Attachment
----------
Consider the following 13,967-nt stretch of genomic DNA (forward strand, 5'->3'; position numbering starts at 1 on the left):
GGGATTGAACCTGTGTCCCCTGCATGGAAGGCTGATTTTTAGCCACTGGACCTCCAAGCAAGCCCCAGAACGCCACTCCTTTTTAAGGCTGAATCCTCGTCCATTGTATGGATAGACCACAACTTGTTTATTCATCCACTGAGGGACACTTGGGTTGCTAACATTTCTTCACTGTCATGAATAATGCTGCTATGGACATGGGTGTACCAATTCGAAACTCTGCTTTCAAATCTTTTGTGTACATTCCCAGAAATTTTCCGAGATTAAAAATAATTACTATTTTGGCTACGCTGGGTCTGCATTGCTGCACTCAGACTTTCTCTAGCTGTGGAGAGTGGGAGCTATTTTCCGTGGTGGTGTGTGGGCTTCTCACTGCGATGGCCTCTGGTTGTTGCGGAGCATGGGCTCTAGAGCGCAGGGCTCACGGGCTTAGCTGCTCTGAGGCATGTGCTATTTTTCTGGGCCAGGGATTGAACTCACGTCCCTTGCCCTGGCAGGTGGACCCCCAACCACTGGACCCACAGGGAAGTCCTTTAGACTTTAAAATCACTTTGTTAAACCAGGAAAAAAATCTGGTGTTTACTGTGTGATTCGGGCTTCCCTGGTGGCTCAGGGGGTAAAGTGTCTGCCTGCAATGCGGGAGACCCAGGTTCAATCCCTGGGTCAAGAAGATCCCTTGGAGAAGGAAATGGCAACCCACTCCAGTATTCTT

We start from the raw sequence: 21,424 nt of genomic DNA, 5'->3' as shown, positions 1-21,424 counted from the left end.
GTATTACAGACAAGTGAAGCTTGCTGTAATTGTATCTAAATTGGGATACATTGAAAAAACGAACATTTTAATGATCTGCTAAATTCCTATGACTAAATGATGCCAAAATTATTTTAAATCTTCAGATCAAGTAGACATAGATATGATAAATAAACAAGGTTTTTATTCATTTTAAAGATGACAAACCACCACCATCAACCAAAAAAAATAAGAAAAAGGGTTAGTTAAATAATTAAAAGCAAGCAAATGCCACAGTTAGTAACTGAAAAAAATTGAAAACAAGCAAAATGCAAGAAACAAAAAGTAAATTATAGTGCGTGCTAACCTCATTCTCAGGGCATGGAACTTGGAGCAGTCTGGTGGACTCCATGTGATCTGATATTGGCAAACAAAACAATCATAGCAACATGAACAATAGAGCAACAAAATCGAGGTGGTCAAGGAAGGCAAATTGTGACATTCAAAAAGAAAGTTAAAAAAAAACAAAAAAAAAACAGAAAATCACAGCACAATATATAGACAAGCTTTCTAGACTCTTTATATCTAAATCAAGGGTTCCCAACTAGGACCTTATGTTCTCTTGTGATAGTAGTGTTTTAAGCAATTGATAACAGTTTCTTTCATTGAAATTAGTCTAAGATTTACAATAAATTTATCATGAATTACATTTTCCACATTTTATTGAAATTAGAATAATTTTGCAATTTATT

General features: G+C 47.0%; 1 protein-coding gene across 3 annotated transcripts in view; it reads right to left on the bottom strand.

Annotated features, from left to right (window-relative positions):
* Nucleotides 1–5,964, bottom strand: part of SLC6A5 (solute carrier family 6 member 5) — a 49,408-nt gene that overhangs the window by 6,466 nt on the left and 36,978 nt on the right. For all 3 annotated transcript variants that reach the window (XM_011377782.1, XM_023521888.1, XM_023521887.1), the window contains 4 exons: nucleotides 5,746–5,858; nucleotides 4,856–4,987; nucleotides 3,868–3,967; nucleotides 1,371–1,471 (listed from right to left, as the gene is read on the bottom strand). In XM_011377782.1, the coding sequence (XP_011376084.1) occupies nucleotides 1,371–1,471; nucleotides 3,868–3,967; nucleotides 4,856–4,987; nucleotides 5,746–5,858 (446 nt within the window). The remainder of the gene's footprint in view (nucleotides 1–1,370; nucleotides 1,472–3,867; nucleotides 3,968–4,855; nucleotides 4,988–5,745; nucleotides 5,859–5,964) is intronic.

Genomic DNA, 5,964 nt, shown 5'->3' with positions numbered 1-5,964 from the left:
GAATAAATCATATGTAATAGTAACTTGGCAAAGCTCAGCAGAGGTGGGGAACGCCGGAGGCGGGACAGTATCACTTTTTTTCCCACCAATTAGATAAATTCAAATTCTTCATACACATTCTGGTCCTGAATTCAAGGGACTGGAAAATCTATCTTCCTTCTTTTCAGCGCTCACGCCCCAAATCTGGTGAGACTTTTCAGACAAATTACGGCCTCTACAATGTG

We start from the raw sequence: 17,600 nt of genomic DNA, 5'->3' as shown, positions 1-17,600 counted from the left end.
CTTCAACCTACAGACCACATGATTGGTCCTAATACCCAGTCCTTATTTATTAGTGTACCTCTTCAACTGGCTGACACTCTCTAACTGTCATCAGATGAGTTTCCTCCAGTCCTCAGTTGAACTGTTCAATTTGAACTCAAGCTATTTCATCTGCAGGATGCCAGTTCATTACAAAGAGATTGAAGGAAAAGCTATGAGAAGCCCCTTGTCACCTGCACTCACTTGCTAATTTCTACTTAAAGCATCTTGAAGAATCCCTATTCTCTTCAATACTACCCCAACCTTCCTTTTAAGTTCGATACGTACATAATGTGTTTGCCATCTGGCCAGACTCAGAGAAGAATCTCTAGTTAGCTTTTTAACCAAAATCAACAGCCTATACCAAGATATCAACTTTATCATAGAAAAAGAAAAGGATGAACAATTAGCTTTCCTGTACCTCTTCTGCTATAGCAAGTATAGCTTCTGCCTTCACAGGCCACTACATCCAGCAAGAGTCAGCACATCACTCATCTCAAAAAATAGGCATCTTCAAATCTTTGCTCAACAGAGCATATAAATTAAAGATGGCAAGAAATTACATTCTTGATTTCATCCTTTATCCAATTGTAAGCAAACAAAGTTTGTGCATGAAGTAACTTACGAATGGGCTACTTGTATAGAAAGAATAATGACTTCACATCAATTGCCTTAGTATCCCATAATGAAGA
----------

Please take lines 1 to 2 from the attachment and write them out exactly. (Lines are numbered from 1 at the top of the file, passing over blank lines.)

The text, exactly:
Consider the following 13,967-nt stretch of genomic DNA (forward strand, 5'->3'; position numbering starts at 1 on the left):
GGGATTGAACCTGTGTCCCCTGCATGGAAGGCTGATTTTTAGCCACTGGACCTCCAAGCAAGCCCCAGAACGCCACTCCTTTTTAAGGCTGAATCCTCGTCCATTGTATGGATAGACCACAACTTGTTTATTCATCCACTGAGGGACACTTGGGTTGCTAACATTTCTTCACTGTCATGAATAATGCTGCTATGGACATGGGTGTACCAATTCGAAACTCTGCTTTCAAATCTTTTGTGTACATTCCCAGAAATTTTCCGAGATTAAAAATAATTACTATTTTGGCTACGCTGGGTCTGCATTGCTGCACTCAGACTTTCTCTAGCTGTGGAGAGTGGGAGCTATTTTCCGTGGTGGTGTGTGGGCTTCTCACTGCGATGGCCTCTGGTTGTTGCGGAGCATGGGCTCTAGAGCGCAGGGCTCACGGGCTTAGCTGCTCTGAGGCATGTGCTATTTTTCTGGGCCAGGGATTGAACTCACGTCCCTTGCCCTGGCAGGTGGACCCCCAACCACTGGACCCACAGGGAAGTCCTTTAGACTTTAAAATCACTTTGTTAAACCAGGAAAAAAATCTGGTGTTTACTGTGTGATTCGGGCTTCCCTGGTGGCTCAGGGGGTAAAGTGTCTGCCTGCAATGCGGGAGACCCAGGTTCAATCCCTGGGTCAAGAAGATCCCTTGGAGAAGGAAATGGCAACCCACTCCAGTATTCTT